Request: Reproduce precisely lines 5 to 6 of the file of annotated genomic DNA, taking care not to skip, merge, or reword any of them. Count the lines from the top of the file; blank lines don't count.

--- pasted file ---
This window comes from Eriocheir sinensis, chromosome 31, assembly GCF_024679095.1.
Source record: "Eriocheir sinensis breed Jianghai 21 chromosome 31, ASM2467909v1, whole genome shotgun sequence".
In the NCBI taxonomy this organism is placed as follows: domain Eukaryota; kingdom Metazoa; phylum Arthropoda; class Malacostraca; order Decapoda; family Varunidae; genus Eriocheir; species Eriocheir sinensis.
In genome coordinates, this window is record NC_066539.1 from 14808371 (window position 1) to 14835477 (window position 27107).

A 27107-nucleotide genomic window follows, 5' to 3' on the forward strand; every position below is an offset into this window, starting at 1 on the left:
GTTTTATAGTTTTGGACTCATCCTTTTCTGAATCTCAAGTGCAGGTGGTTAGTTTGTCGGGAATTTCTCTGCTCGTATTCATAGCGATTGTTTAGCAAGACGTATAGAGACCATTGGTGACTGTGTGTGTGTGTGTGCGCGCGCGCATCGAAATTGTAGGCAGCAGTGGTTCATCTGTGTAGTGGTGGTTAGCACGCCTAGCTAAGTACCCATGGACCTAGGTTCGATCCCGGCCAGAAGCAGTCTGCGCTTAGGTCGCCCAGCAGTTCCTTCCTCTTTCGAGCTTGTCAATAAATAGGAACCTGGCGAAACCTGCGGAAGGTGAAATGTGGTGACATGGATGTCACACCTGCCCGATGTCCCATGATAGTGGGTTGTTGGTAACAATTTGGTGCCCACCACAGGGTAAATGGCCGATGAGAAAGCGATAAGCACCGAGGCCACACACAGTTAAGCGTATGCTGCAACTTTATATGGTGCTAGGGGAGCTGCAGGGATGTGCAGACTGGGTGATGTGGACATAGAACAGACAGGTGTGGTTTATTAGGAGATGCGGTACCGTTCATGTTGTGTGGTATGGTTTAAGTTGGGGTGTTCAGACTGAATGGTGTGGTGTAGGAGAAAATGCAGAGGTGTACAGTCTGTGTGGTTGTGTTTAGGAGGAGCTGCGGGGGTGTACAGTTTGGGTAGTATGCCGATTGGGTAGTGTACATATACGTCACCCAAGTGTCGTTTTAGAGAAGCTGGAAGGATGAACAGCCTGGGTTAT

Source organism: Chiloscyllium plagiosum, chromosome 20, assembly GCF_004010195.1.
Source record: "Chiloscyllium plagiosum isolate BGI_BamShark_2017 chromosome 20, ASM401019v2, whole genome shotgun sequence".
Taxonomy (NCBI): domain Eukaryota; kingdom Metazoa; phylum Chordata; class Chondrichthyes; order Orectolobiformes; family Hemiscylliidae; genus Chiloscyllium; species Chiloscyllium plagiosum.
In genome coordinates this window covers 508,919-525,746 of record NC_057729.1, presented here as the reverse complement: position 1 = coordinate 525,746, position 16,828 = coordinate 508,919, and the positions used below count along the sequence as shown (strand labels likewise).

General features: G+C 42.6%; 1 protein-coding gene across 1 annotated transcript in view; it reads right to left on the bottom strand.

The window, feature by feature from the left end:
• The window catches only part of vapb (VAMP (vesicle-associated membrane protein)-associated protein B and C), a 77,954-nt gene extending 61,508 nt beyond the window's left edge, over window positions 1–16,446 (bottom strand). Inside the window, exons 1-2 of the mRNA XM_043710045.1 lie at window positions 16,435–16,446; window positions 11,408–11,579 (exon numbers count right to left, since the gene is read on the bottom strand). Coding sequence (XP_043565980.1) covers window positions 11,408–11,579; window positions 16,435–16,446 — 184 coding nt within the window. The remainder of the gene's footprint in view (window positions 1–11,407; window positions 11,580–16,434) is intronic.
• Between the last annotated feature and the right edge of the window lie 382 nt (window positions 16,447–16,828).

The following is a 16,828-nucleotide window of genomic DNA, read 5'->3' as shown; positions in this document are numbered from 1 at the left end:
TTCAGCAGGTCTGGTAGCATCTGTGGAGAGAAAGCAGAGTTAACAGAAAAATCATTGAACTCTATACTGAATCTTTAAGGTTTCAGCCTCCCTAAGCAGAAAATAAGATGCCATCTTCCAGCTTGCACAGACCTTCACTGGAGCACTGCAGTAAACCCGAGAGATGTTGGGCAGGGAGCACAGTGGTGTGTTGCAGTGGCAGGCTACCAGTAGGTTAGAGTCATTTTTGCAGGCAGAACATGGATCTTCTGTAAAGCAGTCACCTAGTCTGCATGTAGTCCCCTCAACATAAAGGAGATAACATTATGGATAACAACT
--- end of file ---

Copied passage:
A 27107-nucleotide genomic window follows, 5' to 3' on the forward strand; every position below is an offset into this window, starting at 1 on the left:
GTTTTATAGTTTTGGACTCATCCTTTTCTGAATCTCAAGTGCAGGTGGTTAGTTTGTCGGGAATTTCTCTGCTCGTATTCATAGCGATTGTTTAGCAAGACGTATAGAGACCATTGGTGACTGTGTGTGTGTGTGTGCGCGCGCGCATCGAAATTGTAGGCAGCAGTGGTTCATCTGTGTAGTGGTGGTTAGCACGCCTAGCTAAGTACCCATGGACCTAGGTTCGATCCCGGCCAGAAGCAGTCTGCGCTTAGGTCGCCCAGCAGTTCCTTCCTCTTTCGAGCTTGTCAATAAATAGGAACCTGGCGAAACCTGCGGAAGGTGAAATGTGGTGACATGGATGTCACACCTGCCCGATGTCCCATGATAGTGGGTTGTTGGTAACAATTTGGTGCCCACCACAGGGTAAATGGCCGATGAGAAAGCGATAAGCACCGAGGCCACACACAGTTAAGCGTATGCTGCAACTTTATATGGTGCTAGGGGAGCTGCAGGGATGTGCAGACTGGGTGATGTGGACATAGAACAGACAGGTGTGGTTTATTAGGAGATGCGGTACCGTTCATGTTGTGTGGTATGGTTTAAGTTGGGGTGTTCAGACTGAATGGTGTGGTGTAGGAGAAAATGCAGAGGTGTACAGTCTGTGTGGTTGTGTTTAGGAGGAGCTGCGGGGGTGTACAGTTTGGGTAGTATGCCGATTGGGTAGTGTACATATACGTCACCCAAGTGTCGTTTTAGAGAAGCTGGAAGGATGAACAGCCTGGGTTAT